This study aimed at examining the fuel supply mechanisms in Internally Displaced Persons’ (IDPs) camps of Northern Uganda. About 1.2 million IDPs in Northern Uganda have put a lot of stress on the wood resources (major source of fuel) resulting into forests depletion, making firewood scarce, expensive and not affordable by many IDPs. The conditions related to or resulting from cooking fuel scarcity have an impact on food security, health, environmental protection and, also enhance gender-based violence. Although fuel shortage impacts in camps are known, the fuel issues are rarely thought of by the government, NGOs and other relief agencies. The main objective of the study was therefore, to gain an insight into how fuel supply in the IDPs’ camps can be made reliable, secure and adequate.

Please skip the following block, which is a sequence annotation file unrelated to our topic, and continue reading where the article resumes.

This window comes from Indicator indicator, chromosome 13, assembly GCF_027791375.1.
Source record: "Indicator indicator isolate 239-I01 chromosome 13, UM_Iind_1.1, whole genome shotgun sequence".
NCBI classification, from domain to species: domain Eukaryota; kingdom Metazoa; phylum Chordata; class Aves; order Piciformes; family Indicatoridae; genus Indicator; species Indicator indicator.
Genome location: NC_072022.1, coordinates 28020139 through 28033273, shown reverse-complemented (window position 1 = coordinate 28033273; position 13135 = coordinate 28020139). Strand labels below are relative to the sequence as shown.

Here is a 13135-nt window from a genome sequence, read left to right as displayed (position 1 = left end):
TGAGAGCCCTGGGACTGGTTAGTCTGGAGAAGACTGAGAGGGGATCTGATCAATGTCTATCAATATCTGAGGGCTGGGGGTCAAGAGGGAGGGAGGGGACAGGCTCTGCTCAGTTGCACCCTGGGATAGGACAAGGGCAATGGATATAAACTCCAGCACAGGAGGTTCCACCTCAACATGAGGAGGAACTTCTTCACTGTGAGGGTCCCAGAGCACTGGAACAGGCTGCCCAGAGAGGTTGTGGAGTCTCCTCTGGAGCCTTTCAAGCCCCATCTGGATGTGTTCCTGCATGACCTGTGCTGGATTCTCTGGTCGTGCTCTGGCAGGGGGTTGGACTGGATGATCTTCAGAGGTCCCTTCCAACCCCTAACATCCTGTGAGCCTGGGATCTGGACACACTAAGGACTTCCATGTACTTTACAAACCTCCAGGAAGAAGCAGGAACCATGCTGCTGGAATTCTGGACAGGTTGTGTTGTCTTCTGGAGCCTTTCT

In the past century, the number of world-wide NGOs has ballooned from roughly 400 to over 25,000. Though efforts have been made to professionalize the field of humanitarian engagement, serious flaws still exist in the ways NGOs develop and respond to emergencies. For instance, many funders require that international NGOs work with community-based organizations or local NGOs. In many situations, however, local organizations may be non-existent or ill-qualified to administer programs. As a result, services provided through hastily created local partners can be detrimental to the host community and can waste substantial amounts of time and money. A case study from eastern DRC will illustrate some of the pitfalls inherent in responding to disasters in an under-developed conflict environment. A basic set of guidelines are developed to outline the criterion for healthy partnerships between international and national NGOs.